Switzerland to Collaborate on Global Conflict Resolution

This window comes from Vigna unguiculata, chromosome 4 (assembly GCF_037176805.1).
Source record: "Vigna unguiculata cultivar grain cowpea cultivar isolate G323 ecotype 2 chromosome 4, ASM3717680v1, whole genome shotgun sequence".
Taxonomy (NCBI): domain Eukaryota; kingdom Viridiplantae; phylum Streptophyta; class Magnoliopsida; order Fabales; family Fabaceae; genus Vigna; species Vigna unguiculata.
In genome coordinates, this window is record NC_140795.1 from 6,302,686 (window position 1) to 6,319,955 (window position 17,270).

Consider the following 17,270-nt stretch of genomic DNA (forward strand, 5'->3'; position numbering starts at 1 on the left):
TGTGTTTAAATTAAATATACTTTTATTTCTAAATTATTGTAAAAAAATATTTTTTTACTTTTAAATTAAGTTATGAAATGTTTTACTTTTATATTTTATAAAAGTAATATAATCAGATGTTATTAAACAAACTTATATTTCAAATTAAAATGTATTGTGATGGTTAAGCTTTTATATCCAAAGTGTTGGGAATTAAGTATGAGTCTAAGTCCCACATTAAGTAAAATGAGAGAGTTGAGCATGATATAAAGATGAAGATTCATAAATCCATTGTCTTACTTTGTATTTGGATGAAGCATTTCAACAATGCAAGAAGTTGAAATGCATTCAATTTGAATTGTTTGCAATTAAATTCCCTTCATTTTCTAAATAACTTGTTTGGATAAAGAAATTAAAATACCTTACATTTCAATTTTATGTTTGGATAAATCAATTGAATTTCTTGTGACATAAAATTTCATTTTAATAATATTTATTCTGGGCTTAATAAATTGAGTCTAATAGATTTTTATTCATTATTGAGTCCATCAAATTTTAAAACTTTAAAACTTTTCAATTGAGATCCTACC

South Africa and Switzerland will collaborate on global conflict resolution, it emerged following a meeting February 19 between Deputy Foreign Affairs Minister Aziz Pahad and Swiss counterpart, Michael Ambuhl. Their interaction at the 12th meeting of the Swiss-South Africa partnership group included discussing a Memorandum of Understanding to deepen relations between their countries. "We already co-operate in many areas and now after this meeting we have worked out how to intensify that joint co-operation, not just bilaterally but in terms of other countries," the deputy minister said following their meeting. He added that South Africa would be working closely with the traditionally neutral European country as both countries sought to play extended roles in conflict and crisis resolution in third world countries. Minister Pahad said the Swiss were very involved in conflict resolutions in Africa and the Middle East, adding that their governments had worked out further co-operation in Burundi, the Democratic Republic of Congo and in Sudan's Darfur region. Seeing as the Swiss were already involved in conflict-resolution processes in many of these countries, the question was how to proceed with a trilateral arrangement that involved co-operation in settling disputes in troubled third-party countries or regions, the deputy minister said. "Similarly on the Middle East, [the issue under discussion was] how can we work together to see where we can give continuing impetus to the peace process [there]." The two countries also committed themselves to "staying constantly in touch to see how we can contribute to finding a solution to the Iranian nuclear issue." Minister Pahad told BuaNews there was also an "excellent" exchange of views around reform of the United Nations Security Council. "Switzerland, whose 500-year history of neutrality as a leading principle of its foreign policy makes it an attractive point of mediation between parties involved in various conflicts and sees South Africa as an important "pillar of stability" in Africa, said Mr Ambuhl. He said the country was taking an active role as a mediator and facilitator in peace processes in the Sudan and Africa's Great Lakes region. Other contributions included assistance with constitutional and security sector reforms, on delivering justice and guarding against impunity, on free media coverage, free elections and non-proliferation of small arms and on clearing land mines. Switzerland is one of the biggest foreign investors in Africa. The European country had also assisted with the development of a crucial early warning system for the African Union, which serves to provide timeous alerts on potential and actual outbreaks of conflict, making it far easier to prevent escalation. Mr Ambuhl said that South Africa, with whom Switzerland shares a volume of trade equivalent to about R12 billion, has recently become one of their key strategic partners, alongside the United States, Russia, China, Japan, India and Brazil. He said he looked forward to the signing of a Memorandum of Understanding that would underscore stronger mutual co-operation, which the two countries expect to sign shortly. Another area of further co-operation would be through the vehicle of the Swiss-South African Co-operation Initiative "as a unique model for a public-private partnership with Swiss companies active in South Africa." Switzerland is the fifth-largest foreign investor in South Africa, he said. Mr Ambuhl added that he looked forward to even stronger partnership within the framework of the free-trade agreement between the European Free Trade Association and the Southern African Customs Union, which only needs to be signed to come into effect.